"What do J&J stand for?" Hermione asked.

She was surprised why such a simple question made Harry look extremely ill at ease. "Er ... James and Jean."

"I know James is your father, but who is Jean?" Hermione asked.

"Umm ... that's not it," Harry told her haltingly. "James is also my middle name."

That did not help Hermione much, and for a moment she was distracted by a smaller, much younger house-elf dressed in an identical J&J uniform. The elf was bearing a tray with an iced pitcher of pumpkin juice and two elegant crystal goblets.

"And Jean?" Hermione asked, whilst sipping some of the cold juice.

Harry just stared at her.

"Jean is ... my middle name," Hermione finally realized.

"Knew you'd get it," Harry said. "You always were the clever one."

"But why use our middle names?" Hermione asked.

Harry shook his head. "Hermione, I will always associate anything having to do with free house-elves with you. It's impossible for me not to."

"Well I think that's very sweet," Hermione said. She moved to squeeze Harry's hand but it was gone from the table - tugging at the collar of the brown turtleneck sweater he was now wearing.

"Yeah, I guess," Harry replied.

Hermione took a deep breath. "Well I suppose I'm obligated to tell my sordid tale now, aren't I?"

Harry sat up straight. "You're not obligated, Hermione. Not if you don't really want to. But I get the sense that you're almost as frustrated with how your life's turned out as I am with mine. I mean - look - both our spouses have died. It can't get more depressing than that."

She made the decision to go ahead - as she said - of her own free will.

"I think I will, Harry, but I'm not sure how much you'll be able to understand, since you're neither female, nor Muggle-born."

"I'm close enough to Muggle-born that the Nonus Natal Curse affected me just like it affected you," Harry said in his own defence. "So maybe I'll be worth something."

"Oh, Harry, I'm sorry," Hermione said, with a pained look spreading over her face. "But you're quite right. The Death Eaters' blood philosophy incorporated the Nuremberg laws, so your Muggle grandparents on your mother's side brought you within the curse."

"How do you still know so much, squirreled away the way you've been?" Harry couldn't help but asking.

"I learnt that when I served as a scribe in the Enlightenment Campaign," Hermione told him, "and besides, I've tried to study it. I've got all sorts of notes on it in my cellar."

"You've ... You've worked on the curse?" Harry gawked at her.

"Since my brush with it, yes," Hermione said, whilst looking frustrated. "Only theoretically, I'm afraid. I've no resources to put anything into practice. All I've been able to come up with is a charm that I think would identify people like us who've been cursed, before they learnt that the way we did. I haven't been...."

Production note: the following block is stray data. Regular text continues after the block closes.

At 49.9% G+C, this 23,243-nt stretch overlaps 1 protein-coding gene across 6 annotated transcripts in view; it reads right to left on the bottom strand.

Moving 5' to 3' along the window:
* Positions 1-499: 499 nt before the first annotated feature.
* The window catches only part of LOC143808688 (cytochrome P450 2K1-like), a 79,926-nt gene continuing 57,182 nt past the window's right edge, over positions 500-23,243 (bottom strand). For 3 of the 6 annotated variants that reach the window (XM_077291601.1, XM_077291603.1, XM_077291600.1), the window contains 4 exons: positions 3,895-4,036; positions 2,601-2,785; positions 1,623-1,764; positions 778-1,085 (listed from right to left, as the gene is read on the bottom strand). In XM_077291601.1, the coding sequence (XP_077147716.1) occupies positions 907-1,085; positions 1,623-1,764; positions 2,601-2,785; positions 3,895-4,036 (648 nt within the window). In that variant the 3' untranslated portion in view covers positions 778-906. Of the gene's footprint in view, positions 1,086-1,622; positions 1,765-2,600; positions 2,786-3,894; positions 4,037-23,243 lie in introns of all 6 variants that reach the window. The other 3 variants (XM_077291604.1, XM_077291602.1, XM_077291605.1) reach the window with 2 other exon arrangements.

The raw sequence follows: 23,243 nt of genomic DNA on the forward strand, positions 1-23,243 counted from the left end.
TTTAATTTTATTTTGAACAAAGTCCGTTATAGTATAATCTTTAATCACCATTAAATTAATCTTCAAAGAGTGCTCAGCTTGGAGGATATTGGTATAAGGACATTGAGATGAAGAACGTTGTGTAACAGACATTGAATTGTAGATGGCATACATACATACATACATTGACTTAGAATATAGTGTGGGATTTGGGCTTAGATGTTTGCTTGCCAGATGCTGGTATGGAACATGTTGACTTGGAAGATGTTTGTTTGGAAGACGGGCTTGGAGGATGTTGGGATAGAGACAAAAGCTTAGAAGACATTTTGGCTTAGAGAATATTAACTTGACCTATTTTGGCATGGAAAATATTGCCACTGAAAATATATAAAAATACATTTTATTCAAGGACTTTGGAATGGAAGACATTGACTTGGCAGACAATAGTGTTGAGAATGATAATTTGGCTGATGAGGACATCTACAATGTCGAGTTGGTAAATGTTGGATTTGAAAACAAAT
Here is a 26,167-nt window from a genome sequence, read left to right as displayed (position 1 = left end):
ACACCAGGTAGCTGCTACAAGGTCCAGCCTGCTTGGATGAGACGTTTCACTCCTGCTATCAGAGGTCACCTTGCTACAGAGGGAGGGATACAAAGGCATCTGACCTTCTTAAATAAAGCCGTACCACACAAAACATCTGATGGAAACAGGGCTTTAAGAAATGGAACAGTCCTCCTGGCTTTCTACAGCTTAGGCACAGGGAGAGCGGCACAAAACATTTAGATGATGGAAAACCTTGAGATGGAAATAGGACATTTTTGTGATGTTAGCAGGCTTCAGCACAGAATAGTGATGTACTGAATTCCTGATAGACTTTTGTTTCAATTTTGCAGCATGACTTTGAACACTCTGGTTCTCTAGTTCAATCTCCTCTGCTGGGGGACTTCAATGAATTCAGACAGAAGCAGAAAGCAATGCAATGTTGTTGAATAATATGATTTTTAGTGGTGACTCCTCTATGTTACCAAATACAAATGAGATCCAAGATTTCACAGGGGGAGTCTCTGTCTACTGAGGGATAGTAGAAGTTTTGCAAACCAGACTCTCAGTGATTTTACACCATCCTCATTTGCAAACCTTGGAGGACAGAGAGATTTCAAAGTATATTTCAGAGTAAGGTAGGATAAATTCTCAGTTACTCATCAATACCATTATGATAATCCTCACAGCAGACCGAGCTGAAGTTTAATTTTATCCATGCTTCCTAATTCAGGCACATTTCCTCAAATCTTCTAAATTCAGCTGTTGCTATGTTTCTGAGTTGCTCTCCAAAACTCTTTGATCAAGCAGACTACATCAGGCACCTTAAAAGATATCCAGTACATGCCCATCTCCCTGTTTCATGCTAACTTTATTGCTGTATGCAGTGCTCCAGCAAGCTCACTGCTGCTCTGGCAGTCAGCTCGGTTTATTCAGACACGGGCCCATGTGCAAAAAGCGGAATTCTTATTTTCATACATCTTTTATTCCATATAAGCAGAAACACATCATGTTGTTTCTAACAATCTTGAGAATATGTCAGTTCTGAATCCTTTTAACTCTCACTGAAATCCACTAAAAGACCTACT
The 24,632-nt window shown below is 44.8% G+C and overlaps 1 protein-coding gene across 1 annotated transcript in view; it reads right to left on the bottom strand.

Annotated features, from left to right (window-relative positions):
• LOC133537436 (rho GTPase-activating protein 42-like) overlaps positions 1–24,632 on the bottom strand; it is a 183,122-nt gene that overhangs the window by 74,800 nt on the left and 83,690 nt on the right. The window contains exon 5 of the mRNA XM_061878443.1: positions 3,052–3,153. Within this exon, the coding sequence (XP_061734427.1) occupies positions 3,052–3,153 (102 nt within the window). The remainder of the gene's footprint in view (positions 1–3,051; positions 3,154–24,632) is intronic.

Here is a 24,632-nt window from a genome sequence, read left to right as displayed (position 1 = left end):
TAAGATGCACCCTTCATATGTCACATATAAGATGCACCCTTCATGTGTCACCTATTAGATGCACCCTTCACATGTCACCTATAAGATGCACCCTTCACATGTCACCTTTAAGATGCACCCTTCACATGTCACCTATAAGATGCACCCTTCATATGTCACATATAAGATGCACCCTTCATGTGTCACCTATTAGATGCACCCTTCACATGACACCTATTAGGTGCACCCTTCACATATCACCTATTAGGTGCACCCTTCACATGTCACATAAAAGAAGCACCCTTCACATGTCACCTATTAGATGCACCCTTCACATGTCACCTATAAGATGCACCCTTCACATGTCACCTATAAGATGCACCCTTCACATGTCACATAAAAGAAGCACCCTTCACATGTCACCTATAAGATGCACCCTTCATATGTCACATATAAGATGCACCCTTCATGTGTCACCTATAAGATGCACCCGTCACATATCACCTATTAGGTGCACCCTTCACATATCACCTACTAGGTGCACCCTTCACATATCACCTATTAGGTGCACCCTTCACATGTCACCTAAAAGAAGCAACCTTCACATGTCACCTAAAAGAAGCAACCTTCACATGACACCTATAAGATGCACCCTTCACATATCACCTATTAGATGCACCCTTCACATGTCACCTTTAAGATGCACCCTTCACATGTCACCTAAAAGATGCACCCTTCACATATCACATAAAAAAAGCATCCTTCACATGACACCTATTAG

Harry's hand angrily slamming into the table interrupted her. "That's a damn sight more than the whole effing Ministry's ever accomplished in twenty years!" Harry roared, his frustration even worse than hers. "If only those bloody fools had put you in charge of it, so many.... Ginny...."

Hermione shook her head slowly back and forth, reached out, and patted Harry's hand, which had remained on the table. "I'm sorry, Harry," she said while looking into his pained eyes, "but I never had the credentials.... That's nobody's fault. It's just how things turned out - and I suppose that's a good place to start my story."

Harry gave two rapid shakes of his own head, pulled back his hand, sighed deeply, and regarded her attentively.

"You see, right after Voldemort fell, Ron and I got engaged," Hermione started.

Harry tried to smile, not very successfully. "I know. I was there when he proposed, remember."

"Another thing I'll never forget," Hermione said, her own bittersweet smile of remembrance coming to her face. "Anyway, money was extremely tight. The wizard world's economy was flat on its back, and the year's sojourn in Australia had cost my parents their dental practices. Ron wanted very much to become an Auror, but he had to have N.E.W.T.s to do it. We made a decision. I would go to work for a year to support his Hogwarts tuition."

Harry cut in, his voice very pained. "Hermione, I would have gladly paid the way for both of you return. You had to have known that. Did you think I was that much of an ingrate for everything the both of had done?"

"No, Harry. It wasn't that at all," Hermione said evenly. "As I told you before, the Weasleys, especially Molly, absolutely abhor charity. They had always made their own way, so that's how Ron and I decided to do it."

"Anyway, I easily found a temporary position as a clerk during Enlightenment Campaign, helping to cleanse the Ministry of Death Eater influence," she recounted. "In those days, my name had something of a cachet too, not like yours, of course, but enough to open quite a few doors. We thought that, once Ron was out of Hogwarts and earning money as an Auror trainee, I would follow and get my N.E.W.T.s as well."